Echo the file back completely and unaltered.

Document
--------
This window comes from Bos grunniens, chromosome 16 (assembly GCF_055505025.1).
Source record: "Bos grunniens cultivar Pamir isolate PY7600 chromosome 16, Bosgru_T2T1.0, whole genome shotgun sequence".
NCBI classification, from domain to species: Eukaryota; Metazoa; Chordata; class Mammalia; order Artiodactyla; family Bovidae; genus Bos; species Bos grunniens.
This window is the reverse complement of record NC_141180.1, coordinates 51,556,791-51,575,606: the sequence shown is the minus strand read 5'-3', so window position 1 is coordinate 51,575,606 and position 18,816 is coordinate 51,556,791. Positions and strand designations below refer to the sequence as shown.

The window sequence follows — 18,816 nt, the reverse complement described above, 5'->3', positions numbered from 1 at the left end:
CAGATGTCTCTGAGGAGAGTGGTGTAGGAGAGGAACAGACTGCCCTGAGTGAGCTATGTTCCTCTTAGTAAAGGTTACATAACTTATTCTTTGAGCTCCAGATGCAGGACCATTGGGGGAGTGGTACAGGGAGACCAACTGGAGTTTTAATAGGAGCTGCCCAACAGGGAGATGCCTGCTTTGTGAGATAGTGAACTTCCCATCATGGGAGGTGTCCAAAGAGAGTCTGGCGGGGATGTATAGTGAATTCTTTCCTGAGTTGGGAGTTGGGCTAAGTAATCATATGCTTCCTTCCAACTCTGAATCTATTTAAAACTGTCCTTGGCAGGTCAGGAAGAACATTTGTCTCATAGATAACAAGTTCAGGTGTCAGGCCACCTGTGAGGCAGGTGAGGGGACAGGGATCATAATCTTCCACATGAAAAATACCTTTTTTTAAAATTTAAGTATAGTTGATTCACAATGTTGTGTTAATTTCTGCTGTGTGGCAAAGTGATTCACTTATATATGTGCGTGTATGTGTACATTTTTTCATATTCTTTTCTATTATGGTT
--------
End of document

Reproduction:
This window comes from Bos grunniens, chromosome 16 (assembly GCF_055505025.1).
Source record: "Bos grunniens cultivar Pamir isolate PY7600 chromosome 16, Bosgru_T2T1.0, whole genome shotgun sequence".
NCBI classification, from domain to species: Eukaryota; Metazoa; Chordata; class Mammalia; order Artiodactyla; family Bovidae; genus Bos; species Bos grunniens.
This window is the reverse complement of record NC_141180.1, coordinates 51,556,791-51,575,606: the sequence shown is the minus strand read 5'-3', so window position 1 is coordinate 51,575,606 and position 18,816 is coordinate 51,556,791. Positions and strand designations below refer to the sequence as shown.

The window sequence follows — 18,816 nt, the reverse complement described above, 5'->3', positions numbered from 1 at the left end:
CAGATGTCTCTGAGGAGAGTGGTGTAGGAGAGGAACAGACTGCCCTGAGTGAGCTATGTTCCTCTTAGTAAAGGTTACATAACTTATTCTTTGAGCTCCAGATGCAGGACCATTGGGGGAGTGGTACAGGGAGACCAACTGGAGTTTTAATAGGAGCTGCCCAACAGGGAGATGCCTGCTTTGTGAGATAGTGAACTTCCCATCATGGGAGGTGTCCAAAGAGAGTCTGGCGGGGATGTATAGTGAATTCTTTCCTGAGTTGGGAGTTGGGCTAAGTAATCATATGCTTCCTTCCAACTCTGAATCTATTTAAAACTGTCCTTGGCAGGTCAGGAAGAACATTTGTCTCATAGATAACAAGTTCAGGTGTCAGGCCACCTGTGAGGCAGGTGAGGGGACAGGGATCATAATCTTCCACATGAAAAATACCTTTTTTTAAAATTTAAGTATAGTTGATTCACAATGTTGTGTTAATTTCTGCTGTGTGGCAAAGTGATTCACTTATATATGTGCGTGTATGTGTACATTTTTTCATATTCTTTTCTATTATGGTT